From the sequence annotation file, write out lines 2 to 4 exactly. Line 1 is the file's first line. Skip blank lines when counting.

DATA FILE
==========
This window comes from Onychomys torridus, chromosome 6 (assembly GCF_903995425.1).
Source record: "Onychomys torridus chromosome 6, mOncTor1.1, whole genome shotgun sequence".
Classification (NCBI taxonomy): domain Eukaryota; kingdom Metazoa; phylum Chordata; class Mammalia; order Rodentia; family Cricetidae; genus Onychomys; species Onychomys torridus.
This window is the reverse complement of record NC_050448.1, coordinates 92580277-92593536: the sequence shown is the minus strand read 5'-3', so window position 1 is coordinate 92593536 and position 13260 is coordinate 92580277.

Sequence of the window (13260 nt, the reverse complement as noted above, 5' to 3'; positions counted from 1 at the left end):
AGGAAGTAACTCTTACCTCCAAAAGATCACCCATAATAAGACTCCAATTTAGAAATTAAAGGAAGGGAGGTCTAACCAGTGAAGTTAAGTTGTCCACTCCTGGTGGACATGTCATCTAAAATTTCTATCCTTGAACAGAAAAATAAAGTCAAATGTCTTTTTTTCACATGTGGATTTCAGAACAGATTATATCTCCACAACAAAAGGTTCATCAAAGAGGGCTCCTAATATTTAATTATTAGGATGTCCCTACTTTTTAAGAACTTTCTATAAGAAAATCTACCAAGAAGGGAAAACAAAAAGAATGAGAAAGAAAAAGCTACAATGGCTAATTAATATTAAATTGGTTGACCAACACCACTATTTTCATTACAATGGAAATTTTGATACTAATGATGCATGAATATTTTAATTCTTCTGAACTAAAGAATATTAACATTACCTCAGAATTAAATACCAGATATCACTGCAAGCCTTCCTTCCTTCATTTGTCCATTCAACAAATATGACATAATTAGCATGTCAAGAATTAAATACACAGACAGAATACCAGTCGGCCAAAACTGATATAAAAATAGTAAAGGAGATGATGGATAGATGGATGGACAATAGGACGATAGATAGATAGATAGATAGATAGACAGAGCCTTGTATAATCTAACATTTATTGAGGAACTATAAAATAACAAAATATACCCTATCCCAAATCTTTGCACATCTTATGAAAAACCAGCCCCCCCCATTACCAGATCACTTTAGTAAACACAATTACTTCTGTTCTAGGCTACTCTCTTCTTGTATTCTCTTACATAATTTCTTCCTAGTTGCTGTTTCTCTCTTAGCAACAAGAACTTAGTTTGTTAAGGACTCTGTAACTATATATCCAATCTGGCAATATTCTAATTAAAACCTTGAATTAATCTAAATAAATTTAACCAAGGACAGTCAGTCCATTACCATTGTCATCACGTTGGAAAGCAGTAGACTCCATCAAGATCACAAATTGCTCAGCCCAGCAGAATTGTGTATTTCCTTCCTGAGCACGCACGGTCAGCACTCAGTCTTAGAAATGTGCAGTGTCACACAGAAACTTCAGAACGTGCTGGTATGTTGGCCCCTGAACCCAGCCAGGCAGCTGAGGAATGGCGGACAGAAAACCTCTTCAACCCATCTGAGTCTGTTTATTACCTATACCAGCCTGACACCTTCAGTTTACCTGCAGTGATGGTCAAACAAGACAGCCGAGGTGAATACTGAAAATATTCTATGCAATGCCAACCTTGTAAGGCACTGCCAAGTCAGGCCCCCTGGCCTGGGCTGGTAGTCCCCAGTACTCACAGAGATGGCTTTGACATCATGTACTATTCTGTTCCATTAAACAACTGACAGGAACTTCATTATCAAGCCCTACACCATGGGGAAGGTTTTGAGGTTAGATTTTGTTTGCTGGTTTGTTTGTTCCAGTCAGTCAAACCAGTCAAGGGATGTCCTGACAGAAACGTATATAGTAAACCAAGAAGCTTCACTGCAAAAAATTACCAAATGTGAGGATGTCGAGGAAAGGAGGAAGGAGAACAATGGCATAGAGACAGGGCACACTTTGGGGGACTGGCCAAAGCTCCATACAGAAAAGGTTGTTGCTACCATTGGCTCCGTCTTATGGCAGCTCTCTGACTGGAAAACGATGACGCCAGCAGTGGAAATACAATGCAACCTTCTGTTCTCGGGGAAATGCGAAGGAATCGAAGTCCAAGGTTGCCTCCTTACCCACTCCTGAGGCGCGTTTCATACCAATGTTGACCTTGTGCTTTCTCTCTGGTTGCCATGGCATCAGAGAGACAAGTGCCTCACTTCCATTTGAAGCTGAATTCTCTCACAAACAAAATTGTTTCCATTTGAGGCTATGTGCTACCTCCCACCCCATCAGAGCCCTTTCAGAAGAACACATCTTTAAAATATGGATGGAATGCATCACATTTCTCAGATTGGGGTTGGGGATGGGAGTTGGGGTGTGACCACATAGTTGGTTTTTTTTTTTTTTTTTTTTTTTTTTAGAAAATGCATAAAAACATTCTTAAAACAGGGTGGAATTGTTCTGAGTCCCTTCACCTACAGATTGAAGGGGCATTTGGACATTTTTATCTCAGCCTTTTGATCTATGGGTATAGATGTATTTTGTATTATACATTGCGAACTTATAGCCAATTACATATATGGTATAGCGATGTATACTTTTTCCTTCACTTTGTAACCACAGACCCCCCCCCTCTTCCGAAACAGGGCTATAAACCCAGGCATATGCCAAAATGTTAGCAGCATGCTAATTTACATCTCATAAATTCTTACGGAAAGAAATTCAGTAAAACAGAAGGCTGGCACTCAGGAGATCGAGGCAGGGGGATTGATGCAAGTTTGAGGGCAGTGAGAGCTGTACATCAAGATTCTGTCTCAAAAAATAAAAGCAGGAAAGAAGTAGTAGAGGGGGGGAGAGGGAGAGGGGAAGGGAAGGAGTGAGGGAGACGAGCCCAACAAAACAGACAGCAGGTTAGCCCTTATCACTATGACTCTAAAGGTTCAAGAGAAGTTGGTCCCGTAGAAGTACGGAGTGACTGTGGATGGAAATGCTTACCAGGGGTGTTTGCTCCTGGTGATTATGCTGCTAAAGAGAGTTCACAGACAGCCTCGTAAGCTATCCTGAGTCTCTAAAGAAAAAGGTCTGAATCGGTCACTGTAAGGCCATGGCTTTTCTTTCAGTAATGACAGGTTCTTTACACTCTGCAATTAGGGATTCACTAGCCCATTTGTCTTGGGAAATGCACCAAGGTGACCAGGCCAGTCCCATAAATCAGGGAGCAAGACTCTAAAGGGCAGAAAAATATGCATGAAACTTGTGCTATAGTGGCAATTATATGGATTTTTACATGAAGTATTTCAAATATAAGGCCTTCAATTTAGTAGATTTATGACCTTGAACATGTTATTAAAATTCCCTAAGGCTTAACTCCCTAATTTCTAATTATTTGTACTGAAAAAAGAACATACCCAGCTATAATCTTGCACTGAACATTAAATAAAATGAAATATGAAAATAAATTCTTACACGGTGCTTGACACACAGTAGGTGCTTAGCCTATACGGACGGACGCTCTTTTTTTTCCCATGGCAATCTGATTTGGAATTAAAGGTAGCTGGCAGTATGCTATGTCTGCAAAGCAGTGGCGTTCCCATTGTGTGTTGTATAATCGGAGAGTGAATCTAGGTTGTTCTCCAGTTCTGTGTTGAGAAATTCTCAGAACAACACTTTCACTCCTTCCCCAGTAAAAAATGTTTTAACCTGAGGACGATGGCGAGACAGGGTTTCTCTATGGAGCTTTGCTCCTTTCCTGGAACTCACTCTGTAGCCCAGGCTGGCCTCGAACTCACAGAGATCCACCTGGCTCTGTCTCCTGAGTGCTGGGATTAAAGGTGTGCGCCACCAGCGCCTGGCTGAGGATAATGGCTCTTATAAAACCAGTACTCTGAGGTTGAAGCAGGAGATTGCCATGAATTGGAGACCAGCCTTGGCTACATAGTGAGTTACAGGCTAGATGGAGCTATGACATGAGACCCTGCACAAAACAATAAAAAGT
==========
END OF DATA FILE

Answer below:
Source record: "Onychomys torridus chromosome 6, mOncTor1.1, whole genome shotgun sequence".
Classification (NCBI taxonomy): domain Eukaryota; kingdom Metazoa; phylum Chordata; class Mammalia; order Rodentia; family Cricetidae; genus Onychomys; species Onychomys torridus.
This window is the reverse complement of record NC_050448.1, coordinates 92580277-92593536: the sequence shown is the minus strand read 5'-3', so window position 1 is coordinate 92593536 and position 13260 is coordinate 92580277.